The production of increasingly higher cell densities has stressed the already limited solids-handling capabilities for traditional intermittent ejection centrifuge systems. By contrast, a single-use disc-stack centrifuge based on the solids-flow principle offers distinct advantages for cell culture harvesting. Such benefits include solids handling of high-density cell culture processes and elimination of the separation disruption and aerosol generation associated with the intermittent solids ejection. A single-use system also provides well-established benefits of disposable components — such as removal of steam- and…

A New Runway for Purification of Messenger RNA

A high-performing capture method is a critical bedrock asset for developing industrial purification processes. This is especially true for extended families of products that share highly similar chemical composition. Therapeutic monoclonal IgG is an example. The ability of protein A affinity chromatography to achieve 95% purity in one simple step was the runway that got recombinant immunotherapy off the ground and made it available to millions. In fact, protein A did more. Beyond giving the industry a foundation manufacturing method,…

How Much Harm Can a Single Droplet Do? Considerations for a Viral Inactivation Step

Viral clearance is a fundamental aspect of viral safety for biopharmaceutical products. Regulatory agencies around the world require biomanufacturers to segregate their operations appropriately to mitigate the risks of carryover contamination from previous process steps or product batches and of crossover contamination between product(s) made in the same facility. Guidelines are vague in defining “appropriate,” leaving biomanufacturers to interpret regulatory expectations and define their own virus reduction and segregation strategies. Given the differences among manufacturing processes and facilities housing such…

Dye-Stripping Buffer and Resin Stripped-Dye Analysis: Development and Optimization of a Novel Spectrophotometric Assay and Method for Removal of Cibacron Blue Dye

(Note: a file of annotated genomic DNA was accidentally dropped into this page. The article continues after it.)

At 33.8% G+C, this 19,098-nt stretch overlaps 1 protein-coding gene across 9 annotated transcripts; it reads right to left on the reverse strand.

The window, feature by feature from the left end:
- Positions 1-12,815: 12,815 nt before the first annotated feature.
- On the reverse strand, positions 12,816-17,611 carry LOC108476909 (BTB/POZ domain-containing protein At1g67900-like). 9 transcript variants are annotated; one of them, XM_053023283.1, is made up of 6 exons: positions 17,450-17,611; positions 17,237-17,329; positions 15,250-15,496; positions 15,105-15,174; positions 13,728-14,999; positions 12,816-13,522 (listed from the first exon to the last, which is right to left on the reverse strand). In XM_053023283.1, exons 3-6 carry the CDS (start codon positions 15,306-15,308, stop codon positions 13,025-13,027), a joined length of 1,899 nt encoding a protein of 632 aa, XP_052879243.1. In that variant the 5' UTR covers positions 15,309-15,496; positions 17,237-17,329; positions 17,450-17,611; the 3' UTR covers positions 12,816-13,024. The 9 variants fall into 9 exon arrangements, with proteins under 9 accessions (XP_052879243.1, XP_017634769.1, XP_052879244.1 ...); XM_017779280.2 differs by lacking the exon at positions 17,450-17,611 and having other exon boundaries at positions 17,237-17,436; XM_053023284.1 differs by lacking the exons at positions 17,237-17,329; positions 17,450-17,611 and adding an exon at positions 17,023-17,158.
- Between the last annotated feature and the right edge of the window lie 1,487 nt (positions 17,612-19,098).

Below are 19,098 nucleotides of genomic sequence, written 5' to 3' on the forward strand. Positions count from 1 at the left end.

Biopharmaceutical process-related impurities encompass all organic and inorganic materials that arise from the biomanufacturing process apart from the drug substance. According to ICH Q6B guidelines on test procedures and acceptance criteria for biotechnological products, these impurities include cell substrates such as host-cell proteins, host-cell DNA, endotoxins, and so on; inducers, antibiotics, media components, and chromatographic media used in purification processes; and solvents and buffer components (1). Impurities can cause undesired, deleterious pharmacological effects if ingested or injected by a patient,…

Streamlined Polishing and Viral Clearance Using a New Hybrid, Biomimetic, Single-Use Anion Exchanger

Flow-through anion-exchange (AEX) chromatography is used frequently in biopharmaceutical purification processes for reduction of net–negatively charged host-cell proteins (HCPs) and viruses as part of a validated viral clearance strategy (1, 2). AEX column chromatography is the technology most often used for electrostatic viral clearance, particularly in commercial-scale biopharmaceutical manufacturing, for which columns have a long-established history of reliable and well-understood performance (3). Still, validation of HCP and viral clearance by AEX columns in biopharmaceutical processes involves complexities that contribute significantly…